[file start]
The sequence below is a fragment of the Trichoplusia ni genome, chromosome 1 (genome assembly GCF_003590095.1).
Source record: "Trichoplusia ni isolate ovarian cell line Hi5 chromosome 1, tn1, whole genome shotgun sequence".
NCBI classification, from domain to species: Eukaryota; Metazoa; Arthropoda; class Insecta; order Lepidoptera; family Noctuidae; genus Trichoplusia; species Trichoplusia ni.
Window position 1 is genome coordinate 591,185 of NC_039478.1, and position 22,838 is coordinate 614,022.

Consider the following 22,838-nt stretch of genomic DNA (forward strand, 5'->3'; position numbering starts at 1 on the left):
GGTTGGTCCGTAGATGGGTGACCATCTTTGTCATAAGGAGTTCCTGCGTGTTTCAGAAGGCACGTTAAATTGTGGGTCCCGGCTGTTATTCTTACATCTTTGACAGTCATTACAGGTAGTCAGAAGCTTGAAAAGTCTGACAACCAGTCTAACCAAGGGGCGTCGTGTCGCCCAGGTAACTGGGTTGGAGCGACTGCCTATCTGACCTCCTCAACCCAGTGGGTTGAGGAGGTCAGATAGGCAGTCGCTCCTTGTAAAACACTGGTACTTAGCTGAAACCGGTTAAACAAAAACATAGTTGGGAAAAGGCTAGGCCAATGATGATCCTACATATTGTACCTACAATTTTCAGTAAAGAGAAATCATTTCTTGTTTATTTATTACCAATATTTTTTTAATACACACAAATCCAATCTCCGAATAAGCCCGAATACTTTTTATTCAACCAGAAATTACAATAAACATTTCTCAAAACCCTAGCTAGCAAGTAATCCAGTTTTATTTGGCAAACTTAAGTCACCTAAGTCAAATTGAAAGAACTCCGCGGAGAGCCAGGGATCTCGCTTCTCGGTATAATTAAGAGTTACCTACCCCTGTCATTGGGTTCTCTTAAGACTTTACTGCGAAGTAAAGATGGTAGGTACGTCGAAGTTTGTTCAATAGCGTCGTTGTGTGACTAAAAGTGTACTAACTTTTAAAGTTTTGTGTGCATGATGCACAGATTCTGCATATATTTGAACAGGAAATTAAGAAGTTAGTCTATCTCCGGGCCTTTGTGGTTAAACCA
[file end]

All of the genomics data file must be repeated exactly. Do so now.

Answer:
The sequence below is a fragment of the Trichoplusia ni genome, chromosome 1 (genome assembly GCF_003590095.1).
Source record: "Trichoplusia ni isolate ovarian cell line Hi5 chromosome 1, tn1, whole genome shotgun sequence".
NCBI classification, from domain to species: Eukaryota; Metazoa; Arthropoda; class Insecta; order Lepidoptera; family Noctuidae; genus Trichoplusia; species Trichoplusia ni.
Window position 1 is genome coordinate 591,185 of NC_039478.1, and position 22,838 is coordinate 614,022.

Consider the following 22,838-nt stretch of genomic DNA (forward strand, 5'->3'; position numbering starts at 1 on the left):
GGTTGGTCCGTAGATGGGTGACCATCTTTGTCATAAGGAGTTCCTGCGTGTTTCAGAAGGCACGTTAAATTGTGGGTCCCGGCTGTTATTCTTACATCTTTGACAGTCATTACAGGTAGTCAGAAGCTTGAAAAGTCTGACAACCAGTCTAACCAAGGGGCGTCGTGTCGCCCAGGTAACTGGGTTGGAGCGACTGCCTATCTGACCTCCTCAACCCAGTGGGTTGAGGAGGTCAGATAGGCAGTCGCTCCTTGTAAAACACTGGTACTTAGCTGAAACCGGTTAAACAAAAACATAGTTGGGAAAAGGCTAGGCCAATGATGATCCTACATATTGTACCTACAATTTTCAGTAAAGAGAAATCATTTCTTGTTTATTTATTACCAATATTTTTTTAATACACACAAATCCAATCTCCGAATAAGCCCGAATACTTTTTATTCAACCAGAAATTACAATAAACATTTCTCAAAACCCTAGCTAGCAAGTAATCCAGTTTTATTTGGCAAACTTAAGTCACCTAAGTCAAATTGAAAGAACTCCGCGGAGAGCCAGGGATCTCGCTTCTCGGTATAATTAAGAGTTACCTACCCCTGTCATTGGGTTCTCTTAAGACTTTACTGCGAAGTAAAGATGGTAGGTACGTCGAAGTTTGTTCAATAGCGTCGTTGTGTGACTAAAAGTGTACTAACTTTTAAAGTTTTGTGTGCATGATGCACAGATTCTGCATATATTTGAACAGGAAATTAAGAAGTTAGTCTATCTCCGGGCCTTTGTGGTTAAACCA